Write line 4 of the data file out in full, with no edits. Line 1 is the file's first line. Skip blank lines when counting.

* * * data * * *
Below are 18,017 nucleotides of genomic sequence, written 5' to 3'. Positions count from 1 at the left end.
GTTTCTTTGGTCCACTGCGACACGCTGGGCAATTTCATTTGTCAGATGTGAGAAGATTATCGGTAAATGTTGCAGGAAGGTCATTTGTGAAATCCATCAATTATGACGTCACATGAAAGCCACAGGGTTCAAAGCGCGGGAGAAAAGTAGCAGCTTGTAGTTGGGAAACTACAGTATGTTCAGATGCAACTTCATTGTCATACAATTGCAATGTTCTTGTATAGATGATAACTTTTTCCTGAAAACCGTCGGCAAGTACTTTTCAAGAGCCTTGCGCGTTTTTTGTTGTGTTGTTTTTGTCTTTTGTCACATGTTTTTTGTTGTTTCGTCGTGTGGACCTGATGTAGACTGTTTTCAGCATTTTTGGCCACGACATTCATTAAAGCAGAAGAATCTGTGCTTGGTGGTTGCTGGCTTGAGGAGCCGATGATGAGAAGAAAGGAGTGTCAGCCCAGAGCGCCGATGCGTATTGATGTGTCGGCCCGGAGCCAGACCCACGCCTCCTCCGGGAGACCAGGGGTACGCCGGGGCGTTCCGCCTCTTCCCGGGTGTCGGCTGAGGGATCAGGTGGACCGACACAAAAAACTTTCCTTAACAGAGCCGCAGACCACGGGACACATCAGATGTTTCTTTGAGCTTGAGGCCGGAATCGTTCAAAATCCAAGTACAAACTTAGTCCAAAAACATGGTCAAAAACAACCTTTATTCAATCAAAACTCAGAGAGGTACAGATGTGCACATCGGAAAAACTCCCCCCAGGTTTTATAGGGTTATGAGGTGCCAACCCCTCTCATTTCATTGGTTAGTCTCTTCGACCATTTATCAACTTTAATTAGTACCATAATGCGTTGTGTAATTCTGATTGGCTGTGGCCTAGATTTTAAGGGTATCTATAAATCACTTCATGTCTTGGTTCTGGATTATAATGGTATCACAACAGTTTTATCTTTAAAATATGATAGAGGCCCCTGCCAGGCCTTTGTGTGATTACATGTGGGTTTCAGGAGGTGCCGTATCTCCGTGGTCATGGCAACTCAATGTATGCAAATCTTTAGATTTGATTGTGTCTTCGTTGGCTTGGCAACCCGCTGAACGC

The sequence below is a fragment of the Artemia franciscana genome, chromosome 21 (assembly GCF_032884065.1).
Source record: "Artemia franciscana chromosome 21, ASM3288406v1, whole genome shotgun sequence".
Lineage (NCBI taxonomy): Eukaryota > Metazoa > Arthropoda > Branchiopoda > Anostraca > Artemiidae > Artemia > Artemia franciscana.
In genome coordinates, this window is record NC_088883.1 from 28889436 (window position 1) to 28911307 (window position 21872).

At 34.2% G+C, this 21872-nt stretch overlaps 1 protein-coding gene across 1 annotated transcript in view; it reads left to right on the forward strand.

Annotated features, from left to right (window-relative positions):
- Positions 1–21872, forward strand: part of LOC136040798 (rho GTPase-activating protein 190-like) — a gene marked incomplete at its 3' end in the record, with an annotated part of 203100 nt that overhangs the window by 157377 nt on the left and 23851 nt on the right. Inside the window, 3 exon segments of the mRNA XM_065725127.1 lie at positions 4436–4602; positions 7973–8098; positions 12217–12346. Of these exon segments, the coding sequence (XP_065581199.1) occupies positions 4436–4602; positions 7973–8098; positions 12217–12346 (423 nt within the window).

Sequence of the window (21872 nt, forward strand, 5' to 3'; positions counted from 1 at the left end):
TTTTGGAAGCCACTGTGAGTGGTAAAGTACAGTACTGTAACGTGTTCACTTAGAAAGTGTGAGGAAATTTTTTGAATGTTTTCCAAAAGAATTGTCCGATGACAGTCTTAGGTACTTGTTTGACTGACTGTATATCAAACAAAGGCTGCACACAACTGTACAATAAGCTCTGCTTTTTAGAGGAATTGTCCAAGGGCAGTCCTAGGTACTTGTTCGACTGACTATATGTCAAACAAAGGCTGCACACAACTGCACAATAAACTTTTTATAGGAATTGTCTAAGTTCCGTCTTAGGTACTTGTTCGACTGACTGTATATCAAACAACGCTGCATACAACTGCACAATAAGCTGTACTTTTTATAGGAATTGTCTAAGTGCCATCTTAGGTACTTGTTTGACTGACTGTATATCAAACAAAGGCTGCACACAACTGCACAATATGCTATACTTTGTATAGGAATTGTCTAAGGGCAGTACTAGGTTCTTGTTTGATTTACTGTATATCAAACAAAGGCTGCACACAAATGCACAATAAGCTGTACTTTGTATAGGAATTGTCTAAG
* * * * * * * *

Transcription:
Source record: "Artemia franciscana chromosome 21, ASM3288406v1, whole genome shotgun sequence".